‘The Imitation Game’ Screenwriter Graham Moore’s Oscars Speech: ‘Stay Weird, Stay Different’

Graham Moore didn’t intend on talking about his suicide attempt when he won the Oscar for Best Adapted Screenplay for The Imitation Game. The screenwriter spoke with E! news at the Governors Ball. The writer noted that his mom beamed by his side as she held his Oscar.

Moore said that his moving speech at the 2015 Oscars on Sunday night wasn’t even planned or thought out beforehand.

“I didn’t write anything out. Everyone when they’re growing up imagine’s giving an awards speech. I’ve given my fair of speeches into the shampoo bottle and into combs over the years.”

“This sort of felt like the thing I always wanted to say and I never thought in my life I’d actually be on a stage and say it.”

Moore won the award for his film The Imitation Game. The first person to congratulate him was star Keira Knightley followed by her co-star Benedict Cumberbatch. Moore then went onto the stage to accept his award and give his unforgettable speech.

“Here’s the thing. Alan Turing never got to stand on a stage like this and look out at all of these disconcertingly attractive faces. I do! And that’s the most unfair thing I’ve ever heard.”

“So in this brief time here, what I wanted to do was say this: When I was 16 years old, I tried to kill myself because I felt weird and I felt different, and I felt like I did not belong. And now I’m standing here…and so I would like this moment to be for this kid out there who feels like she’s weird or she’s different or she doesn’t fit in anywhere. Yes, you do. I promise you do. Stay weird, stay different and then, when it’s your turn, and you are standing on this stage, please pass the same message to the next person who comes along. Thank you so much!”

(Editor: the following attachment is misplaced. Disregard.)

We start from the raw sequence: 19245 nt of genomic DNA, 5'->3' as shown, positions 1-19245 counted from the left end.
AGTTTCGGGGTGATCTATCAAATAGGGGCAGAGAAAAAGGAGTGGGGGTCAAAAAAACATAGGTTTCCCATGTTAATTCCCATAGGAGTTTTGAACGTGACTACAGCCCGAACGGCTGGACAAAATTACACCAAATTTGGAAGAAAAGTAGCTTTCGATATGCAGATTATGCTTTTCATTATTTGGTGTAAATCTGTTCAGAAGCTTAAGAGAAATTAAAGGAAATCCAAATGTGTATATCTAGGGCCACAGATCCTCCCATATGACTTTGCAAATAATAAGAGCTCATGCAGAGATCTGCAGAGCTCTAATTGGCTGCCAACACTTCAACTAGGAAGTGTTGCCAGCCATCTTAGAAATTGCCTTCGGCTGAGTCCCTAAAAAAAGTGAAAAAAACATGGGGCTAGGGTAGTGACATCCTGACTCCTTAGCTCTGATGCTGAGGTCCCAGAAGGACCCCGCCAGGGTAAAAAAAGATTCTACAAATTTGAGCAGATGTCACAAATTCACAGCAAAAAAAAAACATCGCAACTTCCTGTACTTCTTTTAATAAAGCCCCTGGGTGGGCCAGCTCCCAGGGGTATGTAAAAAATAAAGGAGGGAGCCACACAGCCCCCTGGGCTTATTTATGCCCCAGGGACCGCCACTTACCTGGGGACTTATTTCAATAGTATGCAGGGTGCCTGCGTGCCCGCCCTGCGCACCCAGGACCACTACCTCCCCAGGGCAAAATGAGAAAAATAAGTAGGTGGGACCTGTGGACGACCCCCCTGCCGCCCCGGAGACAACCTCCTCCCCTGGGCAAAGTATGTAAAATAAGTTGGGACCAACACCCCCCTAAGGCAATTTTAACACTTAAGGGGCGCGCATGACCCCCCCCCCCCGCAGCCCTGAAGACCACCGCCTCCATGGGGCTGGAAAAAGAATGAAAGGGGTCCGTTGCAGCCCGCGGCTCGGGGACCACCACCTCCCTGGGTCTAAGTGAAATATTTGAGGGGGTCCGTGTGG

Graham said to the press later that night the he battled with depression since high school. He told the press, via The Huffington Post, that though he’s not gay, he still felt a connection with Alan Turing.

“I’m not gay, but I’ve never talked publicly about depression before or any of that, and that was so much of what the movie was about and it was one of the things that drew me to Alan Turing so much. I think we all feel like weirdoes for different reasons. Alan had his share of them and I had my own and that’s what always moved me so much about his story.”

Moore said that even though he’s a writer, it was hard to put together a quick speech in his head. He knew that he wanted to say “something meaningful” during his acceptance speech.

“It was hard. I’m a writer — when am I ever going to be on television? This was my 45 seconds in my life to get on TV and I might as well use it to say something meaningful.”

The Imitation Game follows the real story of British mathematician Alan Turing, who helped solve the Enigma code during World War II, according to the news source. After the war, Turing was prosecuted for homosexuality in Britain and he later committed suicide in 1954 at 41 years old.

The Inquisitr reported last December that The Imitation Game received a lot of criticism. Some critics took an issue with how the personality and life of Alan Turing was rendered in the film. They didn’t like that he was written as a “weak” and “whiny” character. However, box office numbers beg to differ, as the critically acclaimed movie grabbed moviegoer’s hearts.

Do you think The Imitation Game deserved its win? What did you think of Graham Moore’s acceptance speech at the 2015 Oscars?

[Images: Kevin Winter/Getty Images]